Another option is the float-and-fly tactic often used by smallmouth bass anglers. Clip a small bobber on the line with a standard trout fly a couple of feet below it. An angler wanting to tangle with a big carryover brown trout probably has a better chance with the spinning tackle. Often the “big and ugly” theory works in such a case. Pick out the biggest, ugliest spinner in your box and fish it. You won’t get many hits, but when a fish strikes, it could be a megabrown. Access to the DH waters on the Chattooga is either the bane or the blessing of this fishery, depending on your perspective. The only road access is at the SR 28 bridge. If you like easy access for your angling, you are limited to the lower end of the DH section. On the other hand, if you prefer walking away from the crowd, hiking trails on both shores give you that opportunity. A parking lot is available on the eastern, South Carolina side of the river at the SR 28

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of the SR 28 bridge.

The parking area and trailhead on the South Carolina side of the river at the State Route 28 bridge.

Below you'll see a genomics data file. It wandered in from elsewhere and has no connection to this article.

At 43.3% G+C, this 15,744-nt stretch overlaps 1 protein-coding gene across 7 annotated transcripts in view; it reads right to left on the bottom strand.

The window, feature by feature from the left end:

bridge. A gated road and later a trail lead from this site upstream along much of the DH stretch. It doesn’t, however, go all the way to Reed Creek. A parking area is also provided on the Georgia side. To access the upstream area, walk west along SR 28 for a few hundred yards to a gated dirt road. This road leads to the wildlife clearing where the stocking trucks approach the river. Beyond that point, a trail continues upriver to the mouth of Reed Creek. For more information on fishing the Chattooga River delayed-harvest waters visit the Chattooga River Fly Shop that is a tad more than 8 miles from the river in Mountain Rest, South Carolina. There Web site is www.chattoogariverflyshop.com.

Jimmy Jacobs with a brown trout near the mouth of Reed Creek on the Chattooga. Photo by Brent Jacobs

Photos by Jimmy Jacobs

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estled in the North Georgia Mountains, 45 minutes from Dahlonega, Blue Ridge and Blairsville is a highly acclaimed private trout fishery with 2200 feet of river frontage on six acres. It is considered a fly-fishing haven by anglers and guests.  Nowhere else in North Georgia will

Natalie you find a trophy trout catch-and-release stream of this caliber. Every tree on the property was carefully chosen and planted by the property owner to create a haven of peace and tranquility with a special habitat for fish.  The entire property is skillfully

manicured, Photo b creating a beautiful and lush environment for guests to enjoy.  The 2220 feet of river frontage provides an incredibly relaxing environment for guests to get lost in their thoughts.  Guests are often found enjoying early mornings as the sun is rising, and the fog is lifting from the valley. SharperBites delivers both experienced and non-experienced guests with a unique experience that combines the artful teaching of fly fishing technique by seasoned instructors with an opportunity to catch trophy fish on 2200 feet of private